Posts Tagged ‘awareness’

Many of us with bipolar disorder take drugs to lessen the intensity of our mood swings, whether that is depression, hypomania or mania. We take them in spite of the side effects such as foggy thinking, memory problems, weight gain and sleeplessness or sleepiness, just to name a few. Many of us have convinced our doctor or psychiatrist to change our meds as a result of the side affects. Some of us have decided to tolerate some side effects because the meds are doing the job of leveling out our moods to normal or close to normal and, after trying many others, these are the only ones that have worked. We tolerate it because the toll the mood swings have on us is far worse than the side effects.

But what if a medication actually causes the behavior we are trying to prevent? Recently the Food and Drug Administration issued a warning about Abilify. I read a bulletin from Drugs.com stating that on 5/3/2016, the FDA (Food and Drug Administration) has issued a warning that Abilify, an antipsychotic drug used to treat bipolar disorder, schizophrenia and tourettes, has been found to have side effects which cause a lack of impulse control in some individuals. It results in compulsive behaviors such as spending or shopping, gambling, eating and sexual activity. Although they are rare, the FDA is still requiring that these side effects be listed on Abilify’s label.   Once the medication is stopped, the symptoms disappear.

By no means should anyone stop their medication without discussing it and working out a plan with a doctor.

These side effects are the very things that we are taking our meds to avoid. We want to steer clear of those manic and hypomanic type of behaviors. Findings like this it just reemphasizes the importance of being self aware. It is important to keep a running record of our meds, their dosages, any changes positive or negative and the start and stop dates. If something doesn’t seem to be working right, we can go to the doctor’s office armed with this important data. S/he will see that we have been doing our homework and, with the detailed records, s/he will be better able to help us. I certainly can’t keep all of that data in my head. I must write things down or I forget half of what I want to bring to my doctor’s attention during my appointment. I keep the record for not only my psychiatric meds but those prescribed by my family doctor as well. It serves me well.

You can find the FDA report online—I checked it out. https://www.fda.gov/Drugs/DrugSafety/ucm498662.htm


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Can We Take Charge of Our Lives?

There are some people who believe that those with bipolar disorder or some other serious mental illness can’t change. They believe we can’t control our mood swings and therefore can’t control our lives or ourselves. I’ve met a few of these people, both the ones with the illness and their loved ones as well as those who have a difficult time believing in mental illness at all. I’ve met them in support groups, through friends, at work and at church.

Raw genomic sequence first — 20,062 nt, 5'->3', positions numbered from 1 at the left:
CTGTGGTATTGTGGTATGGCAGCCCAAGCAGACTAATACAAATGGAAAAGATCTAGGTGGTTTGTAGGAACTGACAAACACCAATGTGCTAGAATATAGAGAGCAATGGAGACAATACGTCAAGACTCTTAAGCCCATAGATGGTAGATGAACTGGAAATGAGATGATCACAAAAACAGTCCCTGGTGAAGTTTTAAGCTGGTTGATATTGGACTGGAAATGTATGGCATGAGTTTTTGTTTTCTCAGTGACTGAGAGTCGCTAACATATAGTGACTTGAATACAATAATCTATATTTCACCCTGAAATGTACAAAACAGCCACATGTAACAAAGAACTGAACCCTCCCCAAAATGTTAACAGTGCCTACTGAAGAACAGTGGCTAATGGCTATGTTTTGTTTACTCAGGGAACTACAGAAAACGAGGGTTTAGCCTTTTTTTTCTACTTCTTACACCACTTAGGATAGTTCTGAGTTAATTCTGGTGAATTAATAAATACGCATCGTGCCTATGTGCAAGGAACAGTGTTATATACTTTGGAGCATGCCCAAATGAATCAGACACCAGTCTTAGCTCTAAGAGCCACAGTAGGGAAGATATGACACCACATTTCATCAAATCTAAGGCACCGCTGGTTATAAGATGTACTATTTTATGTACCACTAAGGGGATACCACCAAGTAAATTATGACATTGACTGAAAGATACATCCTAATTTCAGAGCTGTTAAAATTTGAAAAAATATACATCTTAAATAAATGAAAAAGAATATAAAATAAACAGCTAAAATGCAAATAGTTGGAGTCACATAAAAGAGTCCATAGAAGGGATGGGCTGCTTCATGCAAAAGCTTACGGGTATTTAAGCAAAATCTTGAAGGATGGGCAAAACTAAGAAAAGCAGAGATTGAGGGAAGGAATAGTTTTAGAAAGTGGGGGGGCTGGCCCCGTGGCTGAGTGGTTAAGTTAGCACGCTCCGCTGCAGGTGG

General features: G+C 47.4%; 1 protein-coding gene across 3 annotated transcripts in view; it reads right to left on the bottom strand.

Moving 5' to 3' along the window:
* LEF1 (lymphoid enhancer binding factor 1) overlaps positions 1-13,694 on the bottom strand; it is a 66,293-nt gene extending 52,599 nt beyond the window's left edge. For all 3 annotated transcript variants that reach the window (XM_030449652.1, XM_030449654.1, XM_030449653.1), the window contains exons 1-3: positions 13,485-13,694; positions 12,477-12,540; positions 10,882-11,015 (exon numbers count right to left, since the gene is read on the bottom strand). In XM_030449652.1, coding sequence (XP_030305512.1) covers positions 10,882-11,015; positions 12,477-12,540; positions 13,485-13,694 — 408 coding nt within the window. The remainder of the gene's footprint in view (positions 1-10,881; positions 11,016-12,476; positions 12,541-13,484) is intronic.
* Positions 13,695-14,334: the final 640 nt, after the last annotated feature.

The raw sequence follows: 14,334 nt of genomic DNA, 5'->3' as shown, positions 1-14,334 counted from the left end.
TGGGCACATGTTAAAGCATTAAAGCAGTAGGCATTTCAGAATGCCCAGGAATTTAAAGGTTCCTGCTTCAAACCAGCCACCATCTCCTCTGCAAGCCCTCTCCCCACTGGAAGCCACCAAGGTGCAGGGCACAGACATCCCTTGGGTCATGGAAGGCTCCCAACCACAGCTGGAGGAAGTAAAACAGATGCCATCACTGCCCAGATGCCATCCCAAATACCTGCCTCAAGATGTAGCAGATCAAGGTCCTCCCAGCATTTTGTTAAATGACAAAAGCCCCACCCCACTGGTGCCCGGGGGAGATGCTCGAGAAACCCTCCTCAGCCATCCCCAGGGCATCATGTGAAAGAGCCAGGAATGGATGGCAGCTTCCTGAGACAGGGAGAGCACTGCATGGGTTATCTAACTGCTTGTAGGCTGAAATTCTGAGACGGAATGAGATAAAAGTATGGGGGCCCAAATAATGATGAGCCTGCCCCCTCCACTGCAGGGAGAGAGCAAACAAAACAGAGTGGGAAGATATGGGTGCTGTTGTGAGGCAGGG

It is true that there are some people with bipolar that either don’t connect their behavior to their mood swings or they feel they are at the mercy of the swings—they believe they have no control.   Who has told them that lie? Sometimes it is loved ones who make excuses for “Johnny” reinforcing the idea that he’s sick and can’t help himself.   If our loved ones don’t believe in us then we must be hopelessly prone to acting out in some way during our cycles, caught in a never-ending loop. WRONG.

We Must Believe in Ourselves

We must believe in ourselves. We can learn how to respond to our mood swings and the things they make us feel like doing. Rather than immediately reacting to the swing and the thoughts and emotions that go with them, we can give thoughtful consideration to what the correct response should be This takes time to learn. It means becoming aware of the signals leading up to a mood swing, which takes time. It’s a slow process but pays big dividends in the end. Learning this skill can even shorten or stop a mood swing from taking place. It gives us some control. It helps us funnel that energy into a positive behavior rather than allowing it to bloom into a negative behavior, thought or feeling. Drugs are helpful but can’t totally eliminate all of our bipolar symptoms. Learning these skills can help to stabilize us where the drugs can’t do the whole job.

Real Stability, Finally

I find this to be helpful in my own life. I have been drug resistant and using awareness and a positive response to the signals and the mood swings for several years. It has been a tremendous help. Recently we (my doctor and I) found a drug combination that helps me by slowing down the cycles significantly(I’ve been an ultra rapid cycler). But I still need the tools so when swings do come I can ward them off or keep them from rocketing too high or dropping too low. I’ve been more stable now than I have been for most of my life. I wish this for you too.





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Rev. Shane L. Bishop

Musings of Rev. Shane L. Bishop


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Story of My Life

Things I've learned. Things I've seen. Things I've experienced.

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The Thorn In My Side

Shedding Light on Mental Health

Inspiring hope. Changing minds.